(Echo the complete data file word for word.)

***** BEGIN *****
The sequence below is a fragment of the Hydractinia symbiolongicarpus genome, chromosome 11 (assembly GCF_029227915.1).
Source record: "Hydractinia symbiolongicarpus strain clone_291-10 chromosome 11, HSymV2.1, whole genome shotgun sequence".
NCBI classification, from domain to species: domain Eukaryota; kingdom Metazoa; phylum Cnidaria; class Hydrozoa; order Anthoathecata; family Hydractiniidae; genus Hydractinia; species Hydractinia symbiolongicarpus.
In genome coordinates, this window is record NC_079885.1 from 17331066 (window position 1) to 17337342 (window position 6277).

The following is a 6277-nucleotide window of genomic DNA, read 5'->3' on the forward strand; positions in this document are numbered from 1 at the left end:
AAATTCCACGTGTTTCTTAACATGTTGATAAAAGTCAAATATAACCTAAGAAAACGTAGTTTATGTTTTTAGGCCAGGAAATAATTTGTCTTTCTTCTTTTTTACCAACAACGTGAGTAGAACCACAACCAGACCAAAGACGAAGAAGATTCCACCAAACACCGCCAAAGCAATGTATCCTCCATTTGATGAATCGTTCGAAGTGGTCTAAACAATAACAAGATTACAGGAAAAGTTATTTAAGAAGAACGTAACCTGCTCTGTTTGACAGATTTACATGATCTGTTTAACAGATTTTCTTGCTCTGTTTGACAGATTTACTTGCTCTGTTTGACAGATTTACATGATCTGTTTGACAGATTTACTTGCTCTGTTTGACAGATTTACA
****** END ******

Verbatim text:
The sequence below is a fragment of the Hydractinia symbiolongicarpus genome, chromosome 11 (assembly GCF_029227915.1).
Source record: "Hydractinia symbiolongicarpus strain clone_291-10 chromosome 11, HSymV2.1, whole genome shotgun sequence".
NCBI classification, from domain to species: domain Eukaryota; kingdom Metazoa; phylum Cnidaria; class Hydrozoa; order Anthoathecata; family Hydractiniidae; genus Hydractinia; species Hydractinia symbiolongicarpus.
In genome coordinates, this window is record NC_079885.1 from 17331066 (window position 1) to 17337342 (window position 6277).

The following is a 6277-nucleotide window of genomic DNA, read 5'->3' on the forward strand; positions in this document are numbered from 1 at the left end:
AAATTCCACGTGTTTCTTAACATGTTGATAAAAGTCAAATATAACCTAAGAAAACGTAGTTTATGTTTTTAGGCCAGGAAATAATTTGTCTTTCTTCTTTTTTACCAACAACGTGAGTAGAACCACAACCAGACCAAAGACGAAGAAGATTCCACCAAACACCGCCAAAGCAATGTATCCTCCATTTGATGAATCGTTCGAAGTGGTCTAAACAATAACAAGATTACAGGAAAAGTTATTTAAGAAGAACGTAACCTGCTCTGTTTGACAGATTTACATGATCTGTTTAACAGATTTTCTTGCTCTGTTTGACAGATTTACTTGCTCTGTTTGACAGATTTACATGATCTGTTTGACAGATTTACTTGCTCTGTTTGACAGATTTACA